Apparently I've got the spiritual gift of Mercy in large doses. But some of my thoughts recently might not seem very merciful.
I was walking by a courtyard near our apartment in China the other day on the way to a meeting. Heaps of trash were littered around the edges of the small courtyard, and two or three small children were sitting in the dusty middle and playing with their plastic toys. My heart was at first wrenched at the sight of their poor living condition. After a minute of thought, however, I changed my mind. The trash didn't get there by accident. Their families are the ones who threw all the trash carelessly around the courtyard. They made their own mess.
Another example of my recent hard-heartedness: After seeing beggars in China (and even more sad, those who should be begging but are too proud), I began to have little patience with American beggars.
Beggars and many homeless in America, as far as I can tell, live that way as their choice of lifestyle. I've dabbled a little in street ministries, enough to know there are places devoted to giving people a roof over their head and getting people back on their feet. Say what you want about the difficult situations of homeless beggars in America, it doesn't hold a candle to the plight of a Chinese beggar. They have truly fallen between the cracks and there is no way back up again, ever.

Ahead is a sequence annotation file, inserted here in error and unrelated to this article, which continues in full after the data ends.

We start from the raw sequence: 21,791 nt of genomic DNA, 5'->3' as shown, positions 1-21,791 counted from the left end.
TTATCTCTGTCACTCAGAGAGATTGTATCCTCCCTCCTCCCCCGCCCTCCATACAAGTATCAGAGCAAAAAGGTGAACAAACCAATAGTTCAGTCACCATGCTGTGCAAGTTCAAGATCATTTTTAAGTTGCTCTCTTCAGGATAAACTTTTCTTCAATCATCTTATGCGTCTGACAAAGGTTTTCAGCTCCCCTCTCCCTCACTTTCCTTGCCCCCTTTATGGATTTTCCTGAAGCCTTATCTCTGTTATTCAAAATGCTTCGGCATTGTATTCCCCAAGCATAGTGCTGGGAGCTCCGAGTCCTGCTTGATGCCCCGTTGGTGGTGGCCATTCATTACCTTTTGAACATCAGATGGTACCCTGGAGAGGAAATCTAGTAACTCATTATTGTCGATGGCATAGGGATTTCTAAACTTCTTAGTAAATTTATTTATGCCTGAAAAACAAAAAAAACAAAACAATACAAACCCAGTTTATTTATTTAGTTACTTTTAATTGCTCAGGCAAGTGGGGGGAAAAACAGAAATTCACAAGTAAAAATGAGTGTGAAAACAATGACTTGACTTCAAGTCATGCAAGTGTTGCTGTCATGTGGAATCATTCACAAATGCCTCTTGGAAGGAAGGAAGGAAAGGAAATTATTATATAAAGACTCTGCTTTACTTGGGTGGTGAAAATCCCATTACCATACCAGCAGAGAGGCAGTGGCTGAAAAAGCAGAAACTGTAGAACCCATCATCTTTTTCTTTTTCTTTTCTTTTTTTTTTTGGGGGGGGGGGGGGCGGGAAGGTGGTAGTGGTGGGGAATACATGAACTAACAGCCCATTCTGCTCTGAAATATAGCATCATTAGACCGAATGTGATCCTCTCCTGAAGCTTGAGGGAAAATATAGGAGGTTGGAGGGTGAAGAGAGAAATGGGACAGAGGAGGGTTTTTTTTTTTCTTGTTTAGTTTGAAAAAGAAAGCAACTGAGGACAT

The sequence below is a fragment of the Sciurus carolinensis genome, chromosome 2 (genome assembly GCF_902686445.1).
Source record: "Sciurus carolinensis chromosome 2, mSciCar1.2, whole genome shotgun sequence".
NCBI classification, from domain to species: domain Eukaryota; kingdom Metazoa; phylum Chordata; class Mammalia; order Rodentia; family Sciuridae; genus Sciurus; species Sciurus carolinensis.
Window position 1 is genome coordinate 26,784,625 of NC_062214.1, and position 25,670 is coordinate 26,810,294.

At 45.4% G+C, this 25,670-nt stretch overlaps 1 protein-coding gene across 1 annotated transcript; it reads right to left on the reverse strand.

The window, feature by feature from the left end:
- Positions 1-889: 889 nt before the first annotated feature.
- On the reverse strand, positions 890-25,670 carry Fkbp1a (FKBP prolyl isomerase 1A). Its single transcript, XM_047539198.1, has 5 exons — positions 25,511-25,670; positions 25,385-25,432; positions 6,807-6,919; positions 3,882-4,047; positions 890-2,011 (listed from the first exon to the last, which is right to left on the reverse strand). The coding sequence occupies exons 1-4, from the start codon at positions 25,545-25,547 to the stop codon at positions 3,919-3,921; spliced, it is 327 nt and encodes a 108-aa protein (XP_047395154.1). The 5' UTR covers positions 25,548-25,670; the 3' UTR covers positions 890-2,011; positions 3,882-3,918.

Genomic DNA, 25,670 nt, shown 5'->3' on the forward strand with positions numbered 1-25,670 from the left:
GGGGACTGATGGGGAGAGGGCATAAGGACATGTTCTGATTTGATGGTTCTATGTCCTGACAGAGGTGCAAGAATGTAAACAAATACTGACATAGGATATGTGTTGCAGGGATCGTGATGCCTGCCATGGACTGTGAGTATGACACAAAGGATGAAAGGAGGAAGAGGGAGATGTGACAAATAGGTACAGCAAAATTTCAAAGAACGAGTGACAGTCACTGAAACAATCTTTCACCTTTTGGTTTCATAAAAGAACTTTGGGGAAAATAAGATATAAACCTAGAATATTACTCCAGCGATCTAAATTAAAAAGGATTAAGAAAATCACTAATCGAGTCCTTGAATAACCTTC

*Flush* went my merciful feelings for American beggars.
So those who loudly clamor about how people deserve compassion are often mistaken. There are some orphans and truly helpless to whom I still award the label "deserving" to, but so many others get themselves into deep doo through their own ignorance and stupid choices. My neighbors don't "deserve" compassion for playing by the trash piles they themselves made.
Then I got snagged by the word "deserve."
Do I deserve the education I've gotten? Or forgiveness for the various mistakes I've made that have put me deep in the doo? Or the patience and untiring help of the Only Good One?
I realized I can still have mercy and compassion on my neighbors and their trash, and on American beggars. Not because they deserve it, but because God loves to give undeserved compassion. He is more understanding than we deserve, more patient than we deserve, and more helpful than we deserve. And I have the joy of learning to be like Him. Not to mention taking advantage of His compassion myself.